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J Urol. 2004 Aug;172(2):637-41.

Erectile dysfunction after a long-distance cycling event: associations with bicycle characteristics.

Author information

  • 1Department of Epidemiology, School of Public Health and Community Medicine, University of Washington and Department of Urology, Virginia Mason Medical Center, Seattle, USA. joedettori@olympicresearch.com

Abstract

PURPOSE:

We conducted a prospective cohort study to examine the relationship between bicycle characteristics and the occurrence of erectile dysfunction.

MATERIALS AND METHODS:

Subjects consisted of 463 cyclists completing a cycling event of at least 320 km who were free of erectile dysfunction before their event.

RESULTS:

The cumulative incidence of erectile dysfunction after the ride was 4.2% (95% confidence interval [CI] 2.4%-6.8%) and 1.8% (95% CI 0.7%-3.8%) 1 week and 1 month after the event, respectively. Bicycle characteristics associated with an increased risk of erectile dysfunction included a mountain bicycle compared with a road bicycle (risk ratio [RR] 4.1, 95% CI 1.6-12.5), and the relative height of the handlebars parallel with or higher than the saddle compared with the relative handlebar height lower than the saddle (RR 3.0, 95% CI 1.1-9.3). Perineal numbness during the ride was experienced by 31% of the cyclists and was associated with erectile dysfunction (RR 4.4, 95% CI 1.6-12.7). Saddle cutouts were associated with an increased risk of erectile dysfunction among those who experienced numbness (RR 6.0, 95% CI 1.3-27.1), but the association was reversed among those who did not report numbness (RR 0.3, 95% CI 0.0-2.5).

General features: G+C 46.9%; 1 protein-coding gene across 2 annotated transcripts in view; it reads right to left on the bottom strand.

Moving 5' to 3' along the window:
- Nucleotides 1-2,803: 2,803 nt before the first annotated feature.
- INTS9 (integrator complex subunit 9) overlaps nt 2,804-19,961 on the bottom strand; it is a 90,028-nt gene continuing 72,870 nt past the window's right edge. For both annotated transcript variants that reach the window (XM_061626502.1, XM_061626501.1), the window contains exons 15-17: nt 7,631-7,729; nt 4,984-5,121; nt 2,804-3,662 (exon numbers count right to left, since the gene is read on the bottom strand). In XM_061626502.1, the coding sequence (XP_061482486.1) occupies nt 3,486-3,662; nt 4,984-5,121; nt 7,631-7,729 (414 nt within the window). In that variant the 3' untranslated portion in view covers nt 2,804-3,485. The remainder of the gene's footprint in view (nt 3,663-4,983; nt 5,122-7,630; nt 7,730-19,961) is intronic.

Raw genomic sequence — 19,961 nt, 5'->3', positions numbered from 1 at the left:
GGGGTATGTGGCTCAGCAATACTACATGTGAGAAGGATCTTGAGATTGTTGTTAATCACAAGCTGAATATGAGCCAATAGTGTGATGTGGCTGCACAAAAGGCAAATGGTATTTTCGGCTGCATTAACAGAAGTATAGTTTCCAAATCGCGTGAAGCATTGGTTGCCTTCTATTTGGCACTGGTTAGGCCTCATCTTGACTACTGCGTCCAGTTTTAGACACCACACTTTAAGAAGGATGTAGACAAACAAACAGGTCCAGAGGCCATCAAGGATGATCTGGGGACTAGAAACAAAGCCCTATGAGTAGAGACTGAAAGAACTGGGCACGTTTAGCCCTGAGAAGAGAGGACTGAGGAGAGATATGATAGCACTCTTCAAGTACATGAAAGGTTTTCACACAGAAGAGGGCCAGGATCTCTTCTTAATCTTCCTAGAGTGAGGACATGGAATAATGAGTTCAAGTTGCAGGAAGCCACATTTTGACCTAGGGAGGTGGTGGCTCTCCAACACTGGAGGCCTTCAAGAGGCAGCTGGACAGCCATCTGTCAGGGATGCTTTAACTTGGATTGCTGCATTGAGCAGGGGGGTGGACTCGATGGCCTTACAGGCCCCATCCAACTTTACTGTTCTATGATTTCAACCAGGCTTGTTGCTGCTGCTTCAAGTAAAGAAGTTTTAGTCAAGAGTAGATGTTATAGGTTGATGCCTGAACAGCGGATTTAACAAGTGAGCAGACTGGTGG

CONCLUSIONS:

If the associations described are causal, then cyclists on a long-distance ride may be able to decrease the risk of erectile dysfunction by riding a road bicycle instead of a mountain bicycle, keeping handlebar height lower than saddle height and using a saddle without a cutout if perineal numbness is experienced.

PMID:
15247750
[PubMed - indexed for MEDLINE]
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